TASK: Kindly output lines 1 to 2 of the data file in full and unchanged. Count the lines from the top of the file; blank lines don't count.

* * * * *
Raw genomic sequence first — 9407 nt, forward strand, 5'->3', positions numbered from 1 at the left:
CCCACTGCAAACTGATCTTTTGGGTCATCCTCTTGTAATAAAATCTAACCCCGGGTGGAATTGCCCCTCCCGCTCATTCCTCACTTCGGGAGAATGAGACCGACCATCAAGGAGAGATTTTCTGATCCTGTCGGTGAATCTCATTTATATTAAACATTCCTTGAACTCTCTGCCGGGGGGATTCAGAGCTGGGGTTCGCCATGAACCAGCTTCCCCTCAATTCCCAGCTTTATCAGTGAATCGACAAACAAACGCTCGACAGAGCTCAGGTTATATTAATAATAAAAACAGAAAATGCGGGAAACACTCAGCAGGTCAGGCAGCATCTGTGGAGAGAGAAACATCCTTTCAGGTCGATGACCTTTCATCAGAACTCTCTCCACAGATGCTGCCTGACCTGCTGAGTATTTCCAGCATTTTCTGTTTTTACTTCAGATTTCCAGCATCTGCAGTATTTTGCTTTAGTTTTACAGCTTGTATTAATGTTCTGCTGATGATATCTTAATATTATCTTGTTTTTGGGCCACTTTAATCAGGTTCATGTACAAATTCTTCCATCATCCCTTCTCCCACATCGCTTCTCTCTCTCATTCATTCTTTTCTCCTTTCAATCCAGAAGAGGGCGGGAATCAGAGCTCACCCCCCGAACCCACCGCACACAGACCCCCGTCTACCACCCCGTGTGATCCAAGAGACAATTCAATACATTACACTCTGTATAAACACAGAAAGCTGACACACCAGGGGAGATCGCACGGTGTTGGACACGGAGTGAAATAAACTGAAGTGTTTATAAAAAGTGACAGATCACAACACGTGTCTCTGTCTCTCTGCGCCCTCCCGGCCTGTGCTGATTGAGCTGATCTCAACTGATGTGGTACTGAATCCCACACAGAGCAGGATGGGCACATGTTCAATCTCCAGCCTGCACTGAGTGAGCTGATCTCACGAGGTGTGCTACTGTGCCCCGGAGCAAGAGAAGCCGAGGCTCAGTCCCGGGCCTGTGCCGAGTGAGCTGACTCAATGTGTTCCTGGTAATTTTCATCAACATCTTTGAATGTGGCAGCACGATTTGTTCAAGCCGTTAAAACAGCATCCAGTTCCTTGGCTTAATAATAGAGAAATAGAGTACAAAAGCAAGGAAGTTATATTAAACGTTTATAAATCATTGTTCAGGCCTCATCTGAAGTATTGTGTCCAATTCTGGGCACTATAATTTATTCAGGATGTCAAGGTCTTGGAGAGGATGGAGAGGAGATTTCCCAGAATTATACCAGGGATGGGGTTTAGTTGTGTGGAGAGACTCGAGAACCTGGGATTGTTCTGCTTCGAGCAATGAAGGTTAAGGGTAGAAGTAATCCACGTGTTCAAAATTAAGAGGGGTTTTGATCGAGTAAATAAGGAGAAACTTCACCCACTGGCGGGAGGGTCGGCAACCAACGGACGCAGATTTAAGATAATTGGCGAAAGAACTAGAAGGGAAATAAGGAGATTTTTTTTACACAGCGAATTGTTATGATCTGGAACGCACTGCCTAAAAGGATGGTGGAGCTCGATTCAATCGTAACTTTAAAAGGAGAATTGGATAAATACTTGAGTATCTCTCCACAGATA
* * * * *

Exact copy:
Raw genomic sequence first — 9407 nt, forward strand, 5'->3', positions numbered from 1 at the left:
CCCACTGCAAACTGATCTTTTGGGTCATCCTCTTGTAATAAAATCTAACCCCGGGTGGAATTGCCCCTCCCGCTCATTCCTCACTTCGGGAGAATGAGACCGACCATCAAGGAGAGATTTTCTGATCCTGTCGGTGAATCTCATTTATATTAAACATTCCTTGAACTCTCTGCCGGGGGGATTCAGAGCTGGGGTTCGCCATGAACCAGCTTCCCCTCAATTCCCAGCTTTATCAGTGAATCGACAAACAAACGCTCGACAGAGCTCAGGTTATATTAATAATAAAAACAGAAAATGCGGGAAACACTCAGCAGGTCAGGCAGCATCTGTGGAGAGAGAAACATCCTTTCAGGTCGATGACCTTTCATCAGAACTCTCTCCACAGATGCTGCCTGACCTGCTGAGTATTTCCAGCATTTTCTGTTTTTACTTCAGATTTCCAGCATCTGCAGTATTTTGCTTTAGTTTTACAGCTTGTATTAATGTTCTGCTGATGATATCTTAATATTATCTTGTTTTTGGGCCACTTTAATCAGGTTCATGTACAAATTCTTCCATCATCCCTTCTCCCACATCGCTTCTCTCTCTCATTCATTCTTTTCTCCTTTCAATCCAGAAGAGGGCGGGAATCAGAGCTCACCCCCCGAACCCACCGCACACAGACCCCCGTCTACCACCCCGTGTGATCCAAGAGACAATTCAATACATTACACTCTGTATAAACACAGAAAGCTGACACACCAGGGGAGATCGCACGGTGTTGGACACGGAGTGAAATAAACTGAAGTGTTTATAAAAAGTGACAGATCACAACACGTGTCTCTGTCTCTCTGCGCCCTCCCGGCCTGTGCTGATTGAGCTGATCTCAACTGATGTGGTACTGAATCCCACACAGAGCAGGATGGGCACATGTTCAATCTCCAGCCTGCACTGAGTGAGCTGATCTCACGAGGTGTGCTACTGTGCCCCGGAGCAAGAGAAGCCGAGGCTCAGTCCCGGGCCTGTGCCGAGTGAGCTGACTCAATGTGTTCCTGGTAATTTTCATCAACATCTTTGAATGTGGCAGCACGATTTGTTCAAGCCGTTAAAACAGCATCCAGTTCCTTGGCTTAATAATAGAGAAATAGAGTACAAAAGCAAGGAAGTTATATTAAACGTTTATAAATCATTGTTCAGGCCTCATCTGAAGTATTGTGTCCAATTCTGGGCACTATAATTTATTCAGGATGTCAAGGTCTTGGAGAGGATGGAGAGGAGATTTCCCAGAATTATACCAGGGATGGGGTTTAGTTGTGTGGAGAGACTCGAGAACCTGGGATTGTTCTGCTTCGAGCAATGAAGGTTAAGGGTAGAAGTAATCCACGTGTTCAAAATTAAGAGGGGTTTTGATCGAGTAAATAAGGAGAAACTTCACCCACTGGCGGGAGGGTCGGCAACCAACGGACGCAGATTTAAGATAATTGGCGAAAGAACTAGAAGGGAAATAAGGAGATTTTTTTTACACAGCGAATTGTTATGATCTGGAACGCACTGCCTAAAAGGATGGTGGAGCTCGATTCAATCGTAACTTTAAAAGGAGAATTGGATAAATACTTGAGTATCTCTCCACAGATA